Featured

Review of Chant of a Million Women

On Basso Profundo, August 11, 2017.

 

Toward the end of Shirani Rajapakse’s plaintive and eloquent book of poetry, she has a piece called “The Poetess.” In its final lines she writes:

She walked with a spring in her step.
Her expression serious. They turned around
as they saw her pass.
She felt such pride. At last to be known.
Even if to just a few.
They did not know she had
nothing to show.

The last line surprised me, and moved me to immediate disagreement. Chant of a Million Women is certainly a notable achievement: it chronicles so many moods, in so many stories, from ancient Indian epic legends to the insurmountable challenges of every day. It consolidates and focuses our attention on the myriad ways men subjugate and objectify women, and the paltry few effective means women have to fight back. This applies particularly to cultures bound by tradition, such as one finds in India and the Middle East.

And women’s situations are so hopeless in this collection that fighting back isn’t really what it’s about. It’s about maintaining something so basic as one’s identity. So often used as a simple ornament, a status symbol, or property to be hidden away, the women in these poems lose their onetime promising selves to a male society, be it as some idealized – but definitely owned – prize, or a simple, reviled piece of furniture, or worse, a victim of violent crime.

Ms. Rajapakse places her poems in a number of milieux: traditional sexist households, dangerous, sometimes murderous, public thoroughfares, urban settings and rural. Often, no setting is specified, except the consciousness of the dispossessed woman.

A million women would indeed raise this chant. They would be fortunate were they to make it this resoundingly, with such force. The poetess distills their suffering to a specific litany, as though a bell were ringing to toll the offenses, forming a high-relief frieze of the hundreds of thousands of wives, daughters, and princesses whose stunted lives impoverish us all.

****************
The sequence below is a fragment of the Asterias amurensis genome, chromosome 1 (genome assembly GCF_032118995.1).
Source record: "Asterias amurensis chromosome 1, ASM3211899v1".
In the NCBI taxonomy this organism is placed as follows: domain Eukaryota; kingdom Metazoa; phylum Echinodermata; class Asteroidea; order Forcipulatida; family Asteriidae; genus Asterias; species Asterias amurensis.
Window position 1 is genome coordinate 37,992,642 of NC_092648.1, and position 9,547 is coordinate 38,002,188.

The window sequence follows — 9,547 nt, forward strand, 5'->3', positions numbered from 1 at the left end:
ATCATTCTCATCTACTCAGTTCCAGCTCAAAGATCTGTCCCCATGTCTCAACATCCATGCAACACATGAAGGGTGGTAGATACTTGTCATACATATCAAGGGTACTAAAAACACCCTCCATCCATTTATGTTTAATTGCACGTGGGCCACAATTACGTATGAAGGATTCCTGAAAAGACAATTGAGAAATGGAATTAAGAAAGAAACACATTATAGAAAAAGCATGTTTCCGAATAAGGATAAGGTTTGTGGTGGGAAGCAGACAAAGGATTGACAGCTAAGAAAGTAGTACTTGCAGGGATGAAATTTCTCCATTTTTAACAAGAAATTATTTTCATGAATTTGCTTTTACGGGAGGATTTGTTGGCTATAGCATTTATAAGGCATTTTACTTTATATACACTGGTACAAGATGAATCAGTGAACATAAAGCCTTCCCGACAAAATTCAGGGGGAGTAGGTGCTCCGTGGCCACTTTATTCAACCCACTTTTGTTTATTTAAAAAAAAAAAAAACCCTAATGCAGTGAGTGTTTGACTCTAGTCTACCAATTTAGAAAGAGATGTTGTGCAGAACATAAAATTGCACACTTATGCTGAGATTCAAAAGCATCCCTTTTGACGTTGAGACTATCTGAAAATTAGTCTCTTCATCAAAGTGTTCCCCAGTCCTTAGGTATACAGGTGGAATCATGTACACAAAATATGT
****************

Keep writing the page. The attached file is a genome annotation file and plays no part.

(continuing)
This is a distinctive, consistent collection in which the milk of human kindness has no place. Nowhere are the kind whispers of a lover or even the support of a life partner. Ms Rajapakse has consistently chosen her pieces with a eye to the plaints and sorrows of women. I salute the courage with which she lends her voice for the forgotten and uncared-for women suffering in so many places in the world. Take up Chant of a Million Women and experience its elegant phrases and its moral force.

Featured

Litro

This is Home is a short story I wrote last year about a Palestinian woman stuck in the middle of the conflict. Check it out here.

4c1f04a54acc5cb5d34f6ce6782933bc

Featured

Lakeview International Journal of Literature and Arts

Earth Song is featured in LIJLA Vol 4 No1 February 2016. Go here or read it below.

 

Earth Song

 

I am the weeping earth cringing

in pain when you dig me up, pulling out

 

limbs, entrails leaving me to hemorrhage.

Shocked, in excruciating pain, no one hears my

 

silent cries. Children orphaned, lives torn apart,

fracking my veins drinking me dry. Parched